I am innately a disorganized person. Physically.
Living at my parents’ house as a teenager was not a pleasant experience. Despite having lived ina place where my parents were neat and relatively organized (as much as Asians can be), I just wasn’t. Putting things back where they belonged was a concept.
However, by the time I had roommates…my own messy tendencies got out of control. Although to some it was hilarious. You could enter the quad where I lived in the dorms…see my roommates’ space and you see my space. My space surrounding my bed and desk was completely chaotic. Yet I was always respectful of others, so you could distinctly see a border around my mess and my roommates.
The same applied in graduate school. My room was chaos. However, the kitchen…the bathroom. Certainly not mine. And even now.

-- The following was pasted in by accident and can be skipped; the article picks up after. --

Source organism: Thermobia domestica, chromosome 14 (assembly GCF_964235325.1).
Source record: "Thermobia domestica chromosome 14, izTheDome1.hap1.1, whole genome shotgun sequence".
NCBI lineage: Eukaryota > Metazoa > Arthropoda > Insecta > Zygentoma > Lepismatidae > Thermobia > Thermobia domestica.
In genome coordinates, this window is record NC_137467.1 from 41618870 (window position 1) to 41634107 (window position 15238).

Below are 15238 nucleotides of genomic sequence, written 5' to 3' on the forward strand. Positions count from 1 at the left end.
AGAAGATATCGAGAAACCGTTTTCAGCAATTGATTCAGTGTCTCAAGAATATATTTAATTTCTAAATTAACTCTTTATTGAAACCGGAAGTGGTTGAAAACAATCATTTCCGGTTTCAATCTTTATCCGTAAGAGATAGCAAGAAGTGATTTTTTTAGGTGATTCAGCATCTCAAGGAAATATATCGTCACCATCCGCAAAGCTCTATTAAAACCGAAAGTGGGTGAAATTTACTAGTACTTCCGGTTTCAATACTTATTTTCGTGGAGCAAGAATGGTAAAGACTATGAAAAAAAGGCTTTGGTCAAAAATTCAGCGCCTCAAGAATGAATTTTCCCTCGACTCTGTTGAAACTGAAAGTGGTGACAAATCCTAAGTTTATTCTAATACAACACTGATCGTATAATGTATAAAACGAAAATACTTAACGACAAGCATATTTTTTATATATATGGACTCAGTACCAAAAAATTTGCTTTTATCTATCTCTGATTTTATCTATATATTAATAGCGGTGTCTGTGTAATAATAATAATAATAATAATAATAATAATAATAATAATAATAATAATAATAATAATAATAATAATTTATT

But the point is, computers have helped me. Phone numbers? I love that there is one place on my computer for it. Email? Easy to have them pile up and quickly sort by a search term. Tracking, money transactions, credit card bills, library due dates…all digital.
Everything is happening digitally. They take away any tendency to be messy and make it automatic. I never lose anything.
But in the real world…I still have this super-anxious side. Yet my messy side doesn’t know how to communicate with this super-anxious side. So it continues to be messy, but when I do lose something, panic. Oh utter panic. I can’t focus on any conversation. The world closes.
I just need to…find…IT!
I remember my passport drama. I remember thinking how nice it would be if everything had a tracking device. Or better yet, why not make everything digital so that everything would live in the cloud. And the concept of losing meant that someone else was at fault (a data server perhaps) and not you.
But if that were the case then I wouldn’t be able to own anything. Yet would I trade ownership for having a lifetime of not losing anything? Probably not.